This British trade paperback was a purchase from the remainder table of original Borders Books on Roswell Road in Atlanta. I was delighted to find it because I had seen (and videotaped) the original television special years ago when it was broadcast on A&E (back when A&E showed documentaries and wasn't overburdened with overwrought reality series). It is a history of the celebration of Christmas in Great Britain, and, like the television special, is crammed full of historical photographs about bygone holidays. It is especially fascinating talking about customs that are pretty much unknown in America, from the most familiar which might be the "Christmas cracker," a festively wrapped tube with candy, paper hats, and funny mottoes inside that "cracks" when you open it, hence the name, to obscure customs like the "Mari Llwd," a horse's skull carried from house to house in Wales which was a legacy of pagan times (along with the wassailing of Christmas trees). Another once-popular custom—even more popular than having a Christmas tree—was a decoration called a "mistletoe," crossed barrel staves decorated with tissue paper and hung with holly or mistletoe mounted at the the center and perhaps with little ornaments on the outside, that would be dangled from the ceiling as the main display. There are also memoirs from men and women who grew up poor in the early part of the 20th century and remember the meager Christmases of their youth, as well as memories of children and adults who had to celebrate in the workhouse. A lot of the language is a bit more salty than appeared on the edited American version.

And wait—there's more: memories of colonial Christmases in India, the Victorian contribution to the celebration, wartime Christmases with rationed foods and celebrations in air-raid shelters...as full of goodies as a stocking hung on the mantel. Highly recommended

03 January 2020

Because There's No Place Like...

More Holmes for the Holidays, edited by Martin H. Greenberg, Jon L. Lellenberg, and Carol-Lynn Waugh
I enjoyed the first volume so much I decided to send for a used copy of the sequel, but was a little disappointed when it arrived. It's a much smaller volume than the first, with fewer stories. However, most of them were pretty enjoyable, and written by familiar names like Anne Perry, Peter Lovesey, Barbara Paul, and Loren Estleman, among others. The Perry story that opens the book is a subject close to Holmes' heart: violins and a superb performer of violin music. Holmes' unique solution to the problem includes a very special Christmas gift for him. "The Four Wise Men" revolves around an old Army compatriot's request of Watson, that he play Joseph in a unique neighborhood Christmas pageant that involves his Army friend carrying a priceless star made of silver and studded with gems, and includes a chase with Watson in biblical regalia.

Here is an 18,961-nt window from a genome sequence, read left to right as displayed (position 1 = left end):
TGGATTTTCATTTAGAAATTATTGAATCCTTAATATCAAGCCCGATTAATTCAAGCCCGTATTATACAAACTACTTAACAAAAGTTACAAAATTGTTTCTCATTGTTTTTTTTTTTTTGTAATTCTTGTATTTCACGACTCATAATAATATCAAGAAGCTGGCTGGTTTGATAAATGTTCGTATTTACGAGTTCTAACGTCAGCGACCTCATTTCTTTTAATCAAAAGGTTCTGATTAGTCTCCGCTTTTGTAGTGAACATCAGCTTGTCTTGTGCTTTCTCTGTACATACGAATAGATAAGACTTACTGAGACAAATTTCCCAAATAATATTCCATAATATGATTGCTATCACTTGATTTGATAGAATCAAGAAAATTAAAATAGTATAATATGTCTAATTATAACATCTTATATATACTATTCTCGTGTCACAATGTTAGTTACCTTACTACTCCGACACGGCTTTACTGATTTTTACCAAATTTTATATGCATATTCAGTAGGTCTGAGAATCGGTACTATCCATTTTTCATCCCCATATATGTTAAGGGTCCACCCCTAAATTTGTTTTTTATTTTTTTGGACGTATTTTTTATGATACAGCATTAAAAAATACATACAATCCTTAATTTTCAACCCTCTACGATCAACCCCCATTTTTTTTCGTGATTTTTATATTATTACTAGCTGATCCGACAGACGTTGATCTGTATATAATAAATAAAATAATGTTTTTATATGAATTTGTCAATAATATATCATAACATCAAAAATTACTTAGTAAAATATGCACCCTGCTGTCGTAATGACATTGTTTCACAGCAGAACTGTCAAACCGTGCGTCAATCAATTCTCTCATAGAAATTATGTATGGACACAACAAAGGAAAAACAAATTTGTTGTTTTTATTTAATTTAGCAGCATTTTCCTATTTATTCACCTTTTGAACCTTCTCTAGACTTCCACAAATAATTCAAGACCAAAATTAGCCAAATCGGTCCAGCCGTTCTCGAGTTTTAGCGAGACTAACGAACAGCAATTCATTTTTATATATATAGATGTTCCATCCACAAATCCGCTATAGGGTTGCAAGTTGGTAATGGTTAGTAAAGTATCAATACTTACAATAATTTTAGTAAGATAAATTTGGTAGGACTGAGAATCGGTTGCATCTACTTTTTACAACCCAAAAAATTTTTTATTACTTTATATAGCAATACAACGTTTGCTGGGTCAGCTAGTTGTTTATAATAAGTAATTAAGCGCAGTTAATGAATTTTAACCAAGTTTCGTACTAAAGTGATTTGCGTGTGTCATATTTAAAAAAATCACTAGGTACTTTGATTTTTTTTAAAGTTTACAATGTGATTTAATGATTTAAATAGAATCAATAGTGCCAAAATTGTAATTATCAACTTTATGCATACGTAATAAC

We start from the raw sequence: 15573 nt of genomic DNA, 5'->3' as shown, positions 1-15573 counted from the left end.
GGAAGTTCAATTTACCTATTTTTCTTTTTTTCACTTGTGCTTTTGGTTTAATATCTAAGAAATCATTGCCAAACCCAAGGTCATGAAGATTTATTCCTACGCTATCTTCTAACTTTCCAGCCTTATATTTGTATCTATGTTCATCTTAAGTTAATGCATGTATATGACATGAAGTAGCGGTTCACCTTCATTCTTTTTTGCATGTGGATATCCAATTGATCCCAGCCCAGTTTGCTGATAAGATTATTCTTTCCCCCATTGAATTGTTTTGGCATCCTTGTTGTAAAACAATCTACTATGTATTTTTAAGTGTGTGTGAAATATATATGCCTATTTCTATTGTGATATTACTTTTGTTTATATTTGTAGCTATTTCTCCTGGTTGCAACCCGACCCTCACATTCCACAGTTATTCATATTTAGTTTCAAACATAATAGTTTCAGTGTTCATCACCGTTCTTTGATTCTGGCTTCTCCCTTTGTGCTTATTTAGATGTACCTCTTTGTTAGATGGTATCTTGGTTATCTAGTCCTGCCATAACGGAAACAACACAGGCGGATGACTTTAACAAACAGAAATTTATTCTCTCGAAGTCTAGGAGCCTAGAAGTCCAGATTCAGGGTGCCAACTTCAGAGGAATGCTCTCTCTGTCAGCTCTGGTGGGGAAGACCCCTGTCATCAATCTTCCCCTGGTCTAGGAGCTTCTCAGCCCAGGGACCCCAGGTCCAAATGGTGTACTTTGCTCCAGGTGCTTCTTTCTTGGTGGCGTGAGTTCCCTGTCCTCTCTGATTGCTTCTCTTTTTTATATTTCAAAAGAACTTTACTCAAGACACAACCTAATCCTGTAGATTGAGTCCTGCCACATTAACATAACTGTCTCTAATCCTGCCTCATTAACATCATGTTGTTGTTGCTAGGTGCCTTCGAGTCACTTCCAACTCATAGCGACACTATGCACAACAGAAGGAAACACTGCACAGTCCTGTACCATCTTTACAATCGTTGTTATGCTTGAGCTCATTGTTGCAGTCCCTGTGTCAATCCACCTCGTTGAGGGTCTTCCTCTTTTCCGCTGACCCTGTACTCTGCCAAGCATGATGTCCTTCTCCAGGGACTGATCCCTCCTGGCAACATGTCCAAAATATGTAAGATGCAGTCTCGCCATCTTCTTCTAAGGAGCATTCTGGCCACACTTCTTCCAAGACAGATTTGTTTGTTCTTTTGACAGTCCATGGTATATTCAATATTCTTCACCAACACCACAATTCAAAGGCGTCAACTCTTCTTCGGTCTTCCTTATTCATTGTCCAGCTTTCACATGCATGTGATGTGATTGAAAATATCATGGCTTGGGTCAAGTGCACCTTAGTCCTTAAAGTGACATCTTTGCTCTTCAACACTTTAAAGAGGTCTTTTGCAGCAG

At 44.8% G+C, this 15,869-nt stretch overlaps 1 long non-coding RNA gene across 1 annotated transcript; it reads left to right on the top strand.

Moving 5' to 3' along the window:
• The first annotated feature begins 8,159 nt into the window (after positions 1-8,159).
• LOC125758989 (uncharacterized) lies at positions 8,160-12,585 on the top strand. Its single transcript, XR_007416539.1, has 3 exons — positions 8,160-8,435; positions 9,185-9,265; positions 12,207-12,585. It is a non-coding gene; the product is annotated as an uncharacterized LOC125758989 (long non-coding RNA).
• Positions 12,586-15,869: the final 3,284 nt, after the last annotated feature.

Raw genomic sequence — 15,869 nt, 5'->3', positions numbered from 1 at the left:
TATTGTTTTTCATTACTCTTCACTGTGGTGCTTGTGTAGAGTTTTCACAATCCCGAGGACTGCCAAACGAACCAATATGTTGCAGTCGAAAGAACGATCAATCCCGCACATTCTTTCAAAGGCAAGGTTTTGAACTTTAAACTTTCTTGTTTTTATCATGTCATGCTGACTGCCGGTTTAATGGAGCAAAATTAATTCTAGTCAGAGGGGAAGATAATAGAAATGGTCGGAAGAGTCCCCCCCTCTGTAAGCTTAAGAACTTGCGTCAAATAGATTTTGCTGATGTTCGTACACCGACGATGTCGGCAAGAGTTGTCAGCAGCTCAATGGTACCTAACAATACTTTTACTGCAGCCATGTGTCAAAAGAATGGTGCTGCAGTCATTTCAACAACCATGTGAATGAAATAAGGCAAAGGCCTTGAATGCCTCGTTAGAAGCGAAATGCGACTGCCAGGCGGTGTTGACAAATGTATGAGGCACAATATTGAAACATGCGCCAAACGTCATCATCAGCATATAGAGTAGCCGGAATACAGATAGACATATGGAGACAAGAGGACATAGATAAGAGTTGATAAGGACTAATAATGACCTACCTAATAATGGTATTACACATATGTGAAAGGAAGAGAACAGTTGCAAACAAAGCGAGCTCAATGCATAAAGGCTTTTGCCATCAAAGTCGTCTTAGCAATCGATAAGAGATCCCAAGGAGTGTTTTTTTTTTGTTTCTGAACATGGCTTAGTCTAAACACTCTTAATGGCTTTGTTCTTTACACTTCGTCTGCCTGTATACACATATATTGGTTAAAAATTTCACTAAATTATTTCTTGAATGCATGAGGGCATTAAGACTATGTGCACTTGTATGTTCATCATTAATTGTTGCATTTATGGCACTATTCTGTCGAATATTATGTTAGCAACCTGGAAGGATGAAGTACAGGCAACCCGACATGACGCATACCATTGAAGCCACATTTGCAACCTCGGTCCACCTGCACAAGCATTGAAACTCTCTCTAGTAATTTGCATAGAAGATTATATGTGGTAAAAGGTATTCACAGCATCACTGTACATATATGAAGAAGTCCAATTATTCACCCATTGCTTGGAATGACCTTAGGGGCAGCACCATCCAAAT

Other adventures include Chinese carol singers; a Yuletide plot to destroy goodwill between England and France; a tale involving choirmembers, a spoiled boy soloist, and stolen collection money; and one involving a young woman who has inherited an estate and an old curse. One story is a sequel to "The Copper Beeches," and to me is the one really weak story of the lot, playing on an old story to achieve its climax. Other stories feature Holmes with real-life people: Erskine Childers, Oscar Wilde, and Charles Darwin, and, in my favorite of the stories, Kipling appears along with an adult Timothy Cratchit, who is trying to fulfill the final part of Ebenezer Scrooge's will. I guessed the twist in that one at once, but the story was so entertaining I didn't care.

Still a worthwhile purchase, but do be aware there is less content than the original.

02 January 2020

Keep Calm and Christmas On

A Wartime Christmas, compiled by Maria and Andrew Hubert
Alan Sutton Publishing has a series of these "Christmas anthologies," the first which I bought at a book sale several years ago, and I try to pick up inexpensive copies when I can find them. Most of them concentrate on a certain shire or area in England, but there are a handful, like A Dickens Christmas and A Bronte Christmas that are set around an era instead. This is their World War II volume, and, predictably for the subject, it is in an oversize trade-paper format.

The contributions cover a varied range of subjects: the memories of children evacuated to the country, tales of trying to produce a typical Christmas feast with rationed food and sweets, stories of overseas celebrations (from soldiers putting on a raucous impromptu pantomime of Aladdin to men existing on meager portions as POWs), soldiers able to spend Christmas in Bethlehem and those assigned to long days in Iceland. There are several memories from Polish men who eventually came to England to join the RAF and who were one of "the few" who stood against Hitler in the Battle of Britain, and at least one memory of POWs attending church on Christmas Day to no acrimony.

The volume includes cartoons, vintage photographs, wartime recipes and peeks into recipe books of the time, old advertisements—and, typically for any English Christmas compilation, a ghost story!

If you are an Anglophile and Christmas fan, you owe it to yourself to check out these Sutton volumes!

01 January 2020